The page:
Where My Girls At? Lack of Women in Computer Science
The modern age is slowly becoming dominated by computers. We have access to personal laptops, smartphones, and self-driving cars. While these are just a few of the recent technological advancements, as we continue to modernize, the number of computer science jobs are expected to grow.
Although the job opportunities are increasing, the number of females in the computer science field is significantly lower than the number of males in the field. This male dominance can be observed in Advanced Placement (AP) test-takers. More girls take Advanced Placement exams, but males outnumber girls 4:1 in computer science exams. In 2014, no female from Mississippi, Montana and Wyoming took the AP Computer Science exam. This raises the question “Why are there so few females in this field?...Where my girls at?”
The percent of females in the United States that obtained a Bachelor’s Degree in Computer Science increased from 1970 to 1984. However, after 1984, the percent of females who obtained a Bachelor’s Degree in computer science declined from 37.1% to 17.6% in 2011.
Shockingly, one theory for this decline was the invention of the home computer. A study from 1985 claimed that computer games were designed to attract males, so males tended to spend more time on the computer. Eventually, the computer programmer began to be associated with a nerdy and introverted male outcast. This stereotype may deter women from joining the field. Of course, this is only one theory and there may be a lot of other reasons for the decline.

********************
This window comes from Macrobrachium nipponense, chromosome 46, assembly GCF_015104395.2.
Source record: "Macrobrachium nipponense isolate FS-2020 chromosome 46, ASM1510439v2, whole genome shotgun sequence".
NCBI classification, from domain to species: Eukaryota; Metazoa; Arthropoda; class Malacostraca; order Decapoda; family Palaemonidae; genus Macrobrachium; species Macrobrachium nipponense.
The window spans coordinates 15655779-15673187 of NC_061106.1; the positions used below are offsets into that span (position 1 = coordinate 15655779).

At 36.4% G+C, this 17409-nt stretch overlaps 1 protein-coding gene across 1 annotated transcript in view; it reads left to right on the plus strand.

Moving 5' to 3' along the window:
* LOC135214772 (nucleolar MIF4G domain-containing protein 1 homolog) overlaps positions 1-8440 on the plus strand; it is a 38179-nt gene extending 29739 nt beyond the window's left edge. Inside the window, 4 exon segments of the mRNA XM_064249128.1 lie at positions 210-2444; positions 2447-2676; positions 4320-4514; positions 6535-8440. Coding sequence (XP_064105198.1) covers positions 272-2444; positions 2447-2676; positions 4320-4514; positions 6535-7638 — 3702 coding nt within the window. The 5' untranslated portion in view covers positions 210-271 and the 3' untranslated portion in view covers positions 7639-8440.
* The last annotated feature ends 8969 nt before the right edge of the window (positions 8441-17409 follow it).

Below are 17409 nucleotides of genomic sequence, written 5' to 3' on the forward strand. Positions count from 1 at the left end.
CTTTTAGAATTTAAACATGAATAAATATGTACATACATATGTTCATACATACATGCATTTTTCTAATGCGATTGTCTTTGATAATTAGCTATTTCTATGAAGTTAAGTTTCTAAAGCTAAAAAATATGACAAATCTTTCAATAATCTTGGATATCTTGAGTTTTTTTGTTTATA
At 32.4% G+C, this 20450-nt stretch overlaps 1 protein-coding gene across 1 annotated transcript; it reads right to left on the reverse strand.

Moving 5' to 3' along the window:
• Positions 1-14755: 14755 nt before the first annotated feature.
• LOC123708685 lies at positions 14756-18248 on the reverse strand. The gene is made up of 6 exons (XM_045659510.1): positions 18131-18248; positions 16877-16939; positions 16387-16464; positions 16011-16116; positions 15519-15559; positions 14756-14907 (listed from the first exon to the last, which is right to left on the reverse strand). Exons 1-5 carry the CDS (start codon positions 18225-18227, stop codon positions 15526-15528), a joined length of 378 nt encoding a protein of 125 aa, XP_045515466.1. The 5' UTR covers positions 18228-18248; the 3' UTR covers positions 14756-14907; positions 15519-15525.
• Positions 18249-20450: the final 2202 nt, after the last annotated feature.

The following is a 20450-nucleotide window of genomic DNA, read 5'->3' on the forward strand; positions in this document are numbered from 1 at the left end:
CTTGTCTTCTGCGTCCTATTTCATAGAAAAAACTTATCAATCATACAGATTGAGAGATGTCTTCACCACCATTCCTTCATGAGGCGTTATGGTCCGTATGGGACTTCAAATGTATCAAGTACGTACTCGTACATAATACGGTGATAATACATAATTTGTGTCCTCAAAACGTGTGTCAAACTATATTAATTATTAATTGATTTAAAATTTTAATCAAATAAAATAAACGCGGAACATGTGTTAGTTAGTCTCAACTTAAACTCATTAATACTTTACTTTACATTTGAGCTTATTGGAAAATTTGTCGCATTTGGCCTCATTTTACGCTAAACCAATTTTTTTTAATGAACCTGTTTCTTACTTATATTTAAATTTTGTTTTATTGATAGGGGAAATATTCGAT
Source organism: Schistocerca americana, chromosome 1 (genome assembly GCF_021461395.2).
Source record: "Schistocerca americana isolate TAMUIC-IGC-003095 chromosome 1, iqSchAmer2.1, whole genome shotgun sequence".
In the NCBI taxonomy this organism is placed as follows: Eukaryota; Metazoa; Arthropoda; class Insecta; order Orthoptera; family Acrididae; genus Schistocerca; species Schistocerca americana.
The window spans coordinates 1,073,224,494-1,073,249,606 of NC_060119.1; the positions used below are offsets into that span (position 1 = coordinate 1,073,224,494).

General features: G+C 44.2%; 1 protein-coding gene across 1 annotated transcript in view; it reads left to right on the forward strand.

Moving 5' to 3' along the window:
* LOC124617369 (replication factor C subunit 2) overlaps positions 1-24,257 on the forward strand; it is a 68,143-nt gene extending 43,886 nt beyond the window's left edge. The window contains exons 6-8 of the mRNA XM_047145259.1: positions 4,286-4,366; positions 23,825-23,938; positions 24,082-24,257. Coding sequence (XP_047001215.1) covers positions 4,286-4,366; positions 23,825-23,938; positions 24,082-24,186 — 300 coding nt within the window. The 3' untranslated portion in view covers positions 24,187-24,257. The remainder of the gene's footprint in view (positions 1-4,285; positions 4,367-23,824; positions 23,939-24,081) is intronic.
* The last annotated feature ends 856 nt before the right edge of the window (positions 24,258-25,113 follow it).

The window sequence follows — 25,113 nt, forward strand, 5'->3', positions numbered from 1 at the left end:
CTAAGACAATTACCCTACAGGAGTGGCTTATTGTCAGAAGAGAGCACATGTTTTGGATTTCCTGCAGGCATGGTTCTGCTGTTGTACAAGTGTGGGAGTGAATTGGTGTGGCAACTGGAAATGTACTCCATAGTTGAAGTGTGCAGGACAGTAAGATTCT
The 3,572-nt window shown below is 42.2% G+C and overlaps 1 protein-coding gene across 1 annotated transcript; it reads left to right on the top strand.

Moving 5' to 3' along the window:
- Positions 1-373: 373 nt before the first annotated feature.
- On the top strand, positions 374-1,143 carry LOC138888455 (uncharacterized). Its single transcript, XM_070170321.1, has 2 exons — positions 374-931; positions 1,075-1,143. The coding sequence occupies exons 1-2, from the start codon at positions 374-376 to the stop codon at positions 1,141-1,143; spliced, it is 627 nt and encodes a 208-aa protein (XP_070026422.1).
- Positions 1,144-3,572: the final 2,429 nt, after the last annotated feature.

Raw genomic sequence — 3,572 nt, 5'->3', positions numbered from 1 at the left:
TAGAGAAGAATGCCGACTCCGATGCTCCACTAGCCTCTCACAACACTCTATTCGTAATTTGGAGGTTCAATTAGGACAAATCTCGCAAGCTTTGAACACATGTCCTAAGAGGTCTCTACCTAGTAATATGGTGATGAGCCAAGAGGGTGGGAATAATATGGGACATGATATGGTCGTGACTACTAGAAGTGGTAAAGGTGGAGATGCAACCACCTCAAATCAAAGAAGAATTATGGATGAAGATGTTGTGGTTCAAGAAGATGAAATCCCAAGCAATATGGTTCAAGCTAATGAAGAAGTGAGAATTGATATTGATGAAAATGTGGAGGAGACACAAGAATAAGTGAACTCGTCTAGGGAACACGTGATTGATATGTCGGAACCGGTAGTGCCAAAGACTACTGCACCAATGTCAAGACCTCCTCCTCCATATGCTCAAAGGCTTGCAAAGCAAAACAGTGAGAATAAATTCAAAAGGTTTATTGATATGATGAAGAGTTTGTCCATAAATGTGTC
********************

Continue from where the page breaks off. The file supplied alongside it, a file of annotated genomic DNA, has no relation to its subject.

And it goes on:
One way to increase the number of women in the field may be by introducing scientific inquiry and computer programing at a much younger age. This may help to decrease the disinterest, stereotypes, and fear associated with computer science.
Also, many women may be unaware of the multitude of jobs within the computer science field. It is a versatile field that can be applied in different STEM fields including healthcare, research, and engineering. Some jobs include Software Developer, Web Developer, and Information Security Analyst.
Additionally, the issue of gender discrimination can be found in any field. It occurs when a person is treated differently due to their gender as opposed to their merit. Gender discrimination may influence the “pay gap.” A recent study, conducted in 2012, stated that only 19% of women major in computer science, while 81% or males tended to major in that field. In the study’s analysis, they state “Our analysis finds that engineering, health care fields, and computer and information sciences are some of the best-paying majors for women one year after graduation.” Interestingly, the pay gap is less noticeable in the computer science field.
Another benefit of a tech jobs is that they may sometimes allow for a greater work/life balance since they sometimes permit “non-traditional” procedures. Some of those procedures may be working from home and flexible hours such as leaving once a project is completed. Companies like Facebook, Apple, SAS and Google also provide favorable parental leave after the birth of a newborn.
Hopefully, a snowball effect will occur as more females join the computer science field. There will be more representation within the field, which will encourage young women to major in computer science. A job in this particular field will seem less daunting, so young girls will feel more empowered to join this growing field.